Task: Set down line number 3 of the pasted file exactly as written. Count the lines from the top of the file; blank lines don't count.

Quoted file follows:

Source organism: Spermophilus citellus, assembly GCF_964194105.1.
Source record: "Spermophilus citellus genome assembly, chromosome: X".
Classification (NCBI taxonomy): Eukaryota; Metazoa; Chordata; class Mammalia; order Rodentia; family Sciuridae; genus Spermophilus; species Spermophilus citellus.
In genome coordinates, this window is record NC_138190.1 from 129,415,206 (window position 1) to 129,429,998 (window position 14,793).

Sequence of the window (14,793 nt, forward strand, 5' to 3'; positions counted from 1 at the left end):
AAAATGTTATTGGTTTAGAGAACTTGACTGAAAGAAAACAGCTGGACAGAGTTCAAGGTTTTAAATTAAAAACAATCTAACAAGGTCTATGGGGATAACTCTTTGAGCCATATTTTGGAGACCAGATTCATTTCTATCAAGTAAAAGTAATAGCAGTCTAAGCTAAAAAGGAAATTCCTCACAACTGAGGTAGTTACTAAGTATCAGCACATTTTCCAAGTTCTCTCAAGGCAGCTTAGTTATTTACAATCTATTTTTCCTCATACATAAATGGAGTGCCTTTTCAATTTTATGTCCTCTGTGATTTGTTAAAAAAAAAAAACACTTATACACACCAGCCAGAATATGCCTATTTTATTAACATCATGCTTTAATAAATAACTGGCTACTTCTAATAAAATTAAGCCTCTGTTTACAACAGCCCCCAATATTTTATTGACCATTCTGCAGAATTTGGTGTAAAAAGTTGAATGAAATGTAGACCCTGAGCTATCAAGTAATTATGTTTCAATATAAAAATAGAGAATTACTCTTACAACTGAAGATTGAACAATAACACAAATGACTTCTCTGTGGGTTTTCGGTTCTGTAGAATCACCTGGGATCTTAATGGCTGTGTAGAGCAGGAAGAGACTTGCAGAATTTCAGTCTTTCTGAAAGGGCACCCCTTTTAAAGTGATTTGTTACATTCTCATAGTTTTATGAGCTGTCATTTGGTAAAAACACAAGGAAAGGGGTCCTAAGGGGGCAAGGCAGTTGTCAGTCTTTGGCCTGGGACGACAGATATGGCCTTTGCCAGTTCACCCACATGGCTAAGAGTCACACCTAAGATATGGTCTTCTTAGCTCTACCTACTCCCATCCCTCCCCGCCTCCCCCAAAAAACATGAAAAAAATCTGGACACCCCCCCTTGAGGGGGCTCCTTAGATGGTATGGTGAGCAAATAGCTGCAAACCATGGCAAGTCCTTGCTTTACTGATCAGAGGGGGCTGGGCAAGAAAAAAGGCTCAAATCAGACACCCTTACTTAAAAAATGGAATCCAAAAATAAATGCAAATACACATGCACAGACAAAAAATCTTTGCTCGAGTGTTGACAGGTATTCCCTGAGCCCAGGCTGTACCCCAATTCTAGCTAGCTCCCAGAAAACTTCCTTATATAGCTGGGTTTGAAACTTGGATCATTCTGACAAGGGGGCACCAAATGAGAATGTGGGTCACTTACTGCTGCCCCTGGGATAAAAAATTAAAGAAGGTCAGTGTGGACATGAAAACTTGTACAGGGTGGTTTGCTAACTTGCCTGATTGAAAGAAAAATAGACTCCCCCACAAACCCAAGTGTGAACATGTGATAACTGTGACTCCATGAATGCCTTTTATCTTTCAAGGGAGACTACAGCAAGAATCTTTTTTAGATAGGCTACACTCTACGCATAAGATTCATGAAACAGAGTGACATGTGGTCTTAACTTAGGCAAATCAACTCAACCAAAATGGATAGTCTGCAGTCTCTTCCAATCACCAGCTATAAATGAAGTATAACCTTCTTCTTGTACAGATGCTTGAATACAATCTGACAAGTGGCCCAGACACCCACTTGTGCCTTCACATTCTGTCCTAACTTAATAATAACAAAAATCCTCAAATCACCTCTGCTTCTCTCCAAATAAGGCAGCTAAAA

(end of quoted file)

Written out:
Classification (NCBI taxonomy): Eukaryota; Metazoa; Chordata; class Mammalia; order Rodentia; family Sciuridae; genus Spermophilus; species Spermophilus citellus.